cpr

Should EMTs Save a Human or a Dog First?

Bioethicists never cease to entertain — if some of the dangerous views pushed by this mainstream movement can be considered “entertaining.”

But this entry into the discourse sort of takes the cake. Over at bioethics.net, “maintained by the editorial staff of The American Journal of Bioethics,” a DePaul University PhD named Craig Klugman worries that EMT responders won’t give pets mouth-to-mouth resuscitation out of fear that saving Fido could be considered practicing veterinary medicine without a license. (!!!)

Really? Well, if EMTs need liability protection when rescuing our pets, then by all means, grant them the protection.

Klugman then ponders a situation in which both a human and an animal need CPR. Which, he asks, should the EMT help first?

Before you read his answer below about flipping a coin and decision-making by “aesthetics,” realize that Klugman understands his readership. Many bioethicists would brand an automatic response, “the human,” to be “speciesism” — i.e., discrimination against animals — which those who hold such misanthropic views deem akin to racism. (Ditto, animal-rights activists.)

Now, to Klugman. From “Snout to Mouth: The Age of PET CPR Requires Pet POLSTS” (my emphasis):

Having EMS able to give pet CPR does raise some intriguing bioethical issues. From a resource perspective, if an EMT arrives on scene where a human needs CPR and a dog needs CPR, which one should the EMT assist first (assuming that only one EMT is available)? Most people would probably respond, “the human, of course” because although we care deeply for our pets, our society still values human life over that of animals (rightly or wrongly).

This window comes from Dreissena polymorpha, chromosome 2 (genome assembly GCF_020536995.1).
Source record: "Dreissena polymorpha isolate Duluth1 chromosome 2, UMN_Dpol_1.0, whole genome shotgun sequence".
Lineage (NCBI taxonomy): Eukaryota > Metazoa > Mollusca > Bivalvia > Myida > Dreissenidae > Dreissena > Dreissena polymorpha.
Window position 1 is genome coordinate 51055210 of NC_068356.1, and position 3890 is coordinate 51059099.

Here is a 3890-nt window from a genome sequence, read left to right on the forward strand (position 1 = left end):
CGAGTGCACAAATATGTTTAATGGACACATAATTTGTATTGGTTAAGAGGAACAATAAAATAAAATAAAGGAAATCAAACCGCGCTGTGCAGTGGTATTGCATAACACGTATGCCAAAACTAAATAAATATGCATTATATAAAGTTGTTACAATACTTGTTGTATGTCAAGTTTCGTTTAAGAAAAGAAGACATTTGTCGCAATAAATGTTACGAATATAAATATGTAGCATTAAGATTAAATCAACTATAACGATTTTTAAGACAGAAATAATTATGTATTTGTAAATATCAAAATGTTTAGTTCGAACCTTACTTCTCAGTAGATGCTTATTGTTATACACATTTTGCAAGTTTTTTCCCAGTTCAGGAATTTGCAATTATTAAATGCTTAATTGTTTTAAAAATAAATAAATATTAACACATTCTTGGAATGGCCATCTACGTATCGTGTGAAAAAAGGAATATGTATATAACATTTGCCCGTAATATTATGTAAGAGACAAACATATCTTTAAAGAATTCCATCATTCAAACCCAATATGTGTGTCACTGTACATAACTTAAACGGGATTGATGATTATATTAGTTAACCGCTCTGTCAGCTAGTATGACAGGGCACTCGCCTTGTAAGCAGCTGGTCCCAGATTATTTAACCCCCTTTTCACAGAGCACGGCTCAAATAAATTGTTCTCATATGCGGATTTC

If we viewed both lives as equal, then perhaps the EMT should flip a coin.

However, the ethics of aesthetics are probably at play in developing this prioritization since a headline that says “EMT saves human; dog dies” is less likely to be litigious than “EMT saves dog while not treating human.”

Yikes. Talk about not taking a stand!

And what if Fido doesn’t have a quality of life worth living? Advance directives!

Where first responders offer pet-CPR, it may be important to have POLST documents for Fluffy and Spot (though legally these may not be enforceable). You may want to add a DNR dogtag (yes these are meant for people, but are available and are not too large) as part of your dog’s tags.

That’s bioethics for you, folks! Good grief.

Photo credit: Teerasuwat, via Pixabay.

Source: Evolution News

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